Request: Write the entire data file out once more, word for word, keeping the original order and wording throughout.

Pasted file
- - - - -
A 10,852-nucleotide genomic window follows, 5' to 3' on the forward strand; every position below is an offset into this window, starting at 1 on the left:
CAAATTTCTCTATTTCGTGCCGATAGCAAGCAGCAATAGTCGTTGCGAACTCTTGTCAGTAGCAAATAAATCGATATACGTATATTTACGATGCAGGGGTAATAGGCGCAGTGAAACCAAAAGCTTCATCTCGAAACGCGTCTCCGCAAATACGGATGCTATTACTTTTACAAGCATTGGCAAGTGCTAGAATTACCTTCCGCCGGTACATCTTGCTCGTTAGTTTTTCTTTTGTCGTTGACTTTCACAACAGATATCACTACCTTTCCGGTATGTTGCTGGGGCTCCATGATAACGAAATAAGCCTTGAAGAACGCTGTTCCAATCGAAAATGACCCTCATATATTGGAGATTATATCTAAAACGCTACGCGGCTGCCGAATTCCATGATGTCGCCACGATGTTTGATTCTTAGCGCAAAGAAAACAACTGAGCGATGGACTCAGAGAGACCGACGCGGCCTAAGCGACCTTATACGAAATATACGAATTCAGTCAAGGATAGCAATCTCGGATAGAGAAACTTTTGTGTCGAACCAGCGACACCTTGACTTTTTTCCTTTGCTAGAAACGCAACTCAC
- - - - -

A 10,852-nucleotide genomic window follows, 5' to 3' on the forward strand; every position below is an offset into this window, starting at 1 on the left:
CAAATTTCTCTATTTCGTGCCGATAGCAAGCAGCAATAGTCGTTGCGAACTCTTGTCAGTAGCAAATAAATCGATATACGTATATTTACGATGCAGGGGTAATAGGCGCAGTGAAACCAAAAGCTTCATCTCGAAACGCGTCTCCGCAAATACGGATGCTATTACTTTTACAAGCATTGGCAAGTGCTAGAATTACCTTCCGCCGGTACATCTTGCTCGTTAGTTTTTCTTTTGTCGTTGACTTTCACAACAGATATCACTACCTTTCCGGTATGTTGCTGGGGCTCCATGATAACGAAATAAGCCTTGAAGAACGCTGTTCCAATCGAAAATGACCCTCATATATTGGAGATTATATCTAAAACGCTACGCGGCTGCCGAATTCCATGATGTCGCCACGATGTTTGATTCTTAGCGCAAAGAAAACAACTGAGCGATGGACTCAGAGAGACCGACGCGGCCTAAGCGACCTTATACGAAATATACGAATTCAGTCAAGGATAGCAATCTCGGATAGAGAAACTTTTGTGTCGAACCAGCGACACCTTGACTTTTTTCCTTTGCTAGAAACGCAACTCAC